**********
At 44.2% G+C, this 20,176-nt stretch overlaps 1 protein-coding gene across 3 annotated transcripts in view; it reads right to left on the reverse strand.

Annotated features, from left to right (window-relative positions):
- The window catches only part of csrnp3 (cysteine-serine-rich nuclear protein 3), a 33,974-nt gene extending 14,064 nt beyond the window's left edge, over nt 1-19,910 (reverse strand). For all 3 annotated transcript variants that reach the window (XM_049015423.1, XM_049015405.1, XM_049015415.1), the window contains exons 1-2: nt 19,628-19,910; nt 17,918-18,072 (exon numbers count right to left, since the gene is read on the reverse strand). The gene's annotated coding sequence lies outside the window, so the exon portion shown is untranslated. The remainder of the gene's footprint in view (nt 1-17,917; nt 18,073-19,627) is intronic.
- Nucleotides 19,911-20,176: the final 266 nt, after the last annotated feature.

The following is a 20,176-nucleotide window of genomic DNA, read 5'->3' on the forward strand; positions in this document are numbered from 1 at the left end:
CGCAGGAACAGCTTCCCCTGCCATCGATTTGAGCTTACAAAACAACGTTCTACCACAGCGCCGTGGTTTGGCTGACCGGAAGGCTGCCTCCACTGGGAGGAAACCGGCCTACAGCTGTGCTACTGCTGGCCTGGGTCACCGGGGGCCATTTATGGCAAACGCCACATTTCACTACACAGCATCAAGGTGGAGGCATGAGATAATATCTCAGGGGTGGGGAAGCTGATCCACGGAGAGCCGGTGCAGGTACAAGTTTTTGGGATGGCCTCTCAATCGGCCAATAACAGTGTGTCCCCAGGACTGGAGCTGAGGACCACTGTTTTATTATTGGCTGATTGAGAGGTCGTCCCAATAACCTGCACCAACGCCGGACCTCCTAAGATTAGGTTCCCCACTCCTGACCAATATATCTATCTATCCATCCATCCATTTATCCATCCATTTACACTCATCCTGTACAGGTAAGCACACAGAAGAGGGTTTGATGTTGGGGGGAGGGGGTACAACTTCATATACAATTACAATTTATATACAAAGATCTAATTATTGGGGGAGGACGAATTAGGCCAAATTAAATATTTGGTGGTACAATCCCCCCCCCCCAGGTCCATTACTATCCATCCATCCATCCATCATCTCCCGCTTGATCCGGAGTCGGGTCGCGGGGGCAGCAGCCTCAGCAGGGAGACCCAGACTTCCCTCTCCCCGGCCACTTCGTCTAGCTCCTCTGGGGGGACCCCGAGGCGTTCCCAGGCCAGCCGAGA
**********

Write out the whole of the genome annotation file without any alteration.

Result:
At 44.2% G+C, this 20,176-nt stretch overlaps 1 protein-coding gene across 3 annotated transcripts in view; it reads right to left on the reverse strand.

Annotated features, from left to right (window-relative positions):
- The window catches only part of csrnp3 (cysteine-serine-rich nuclear protein 3), a 33,974-nt gene extending 14,064 nt beyond the window's left edge, over nt 1-19,910 (reverse strand). For all 3 annotated transcript variants that reach the window (XM_049015423.1, XM_049015405.1, XM_049015415.1), the window contains exons 1-2: nt 19,628-19,910; nt 17,918-18,072 (exon numbers count right to left, since the gene is read on the reverse strand). The gene's annotated coding sequence lies outside the window, so the exon portion shown is untranslated. The remainder of the gene's footprint in view (nt 1-17,917; nt 18,073-19,627) is intronic.
- Nucleotides 19,911-20,176: the final 266 nt, after the last annotated feature.

The following is a 20,176-nucleotide window of genomic DNA, read 5'->3' on the forward strand; positions in this document are numbered from 1 at the left end:
CGCAGGAACAGCTTCCCCTGCCATCGATTTGAGCTTACAAAACAACGTTCTACCACAGCGCCGTGGTTTGGCTGACCGGAAGGCTGCCTCCACTGGGAGGAAACCGGCCTACAGCTGTGCTACTGCTGGCCTGGGTCACCGGGGGCCATTTATGGCAAACGCCACATTTCACTACACAGCATCAAGGTGGAGGCATGAGATAATATCTCAGGGGTGGGGAAGCTGATCCACGGAGAGCCGGTGCAGGTACAAGTTTTTGGGATGGCCTCTCAATCGGCCAATAACAGTGTGTCCCCAGGACTGGAGCTGAGGACCACTGTTTTATTATTGGCTGATTGAGAGGTCGTCCCAATAACCTGCACCAACGCCGGACCTCCTAAGATTAGGTTCCCCACTCCTGACCAATATATCTATCTATCCATCCATCCATTTATCCATCCATTTACACTCATCCTGTACAGGTAAGCACACAGAAGAGGGTTTGATGTTGGGGGGAGGGGGTACAACTTCATATACAATTACAATTTATATACAAAGATCTAATTATTGGGGGAGGACGAATTAGGCCAAATTAAATATTTGGTGGTACAATCCCCCCCCCCCAGGTCCATTACTATCCATCCATCCATCCATCATCTCCCGCTTGATCCGGAGTCGGGTCGCGGGGGCAGCAGCCTCAGCAGGGAGACCCAGACTTCCCTCTCCCCGGCCACTTCGTCTAGCTCCTCTGGGGGGACCCCGAGGCGTTCCCAGGCCAGCCGAGA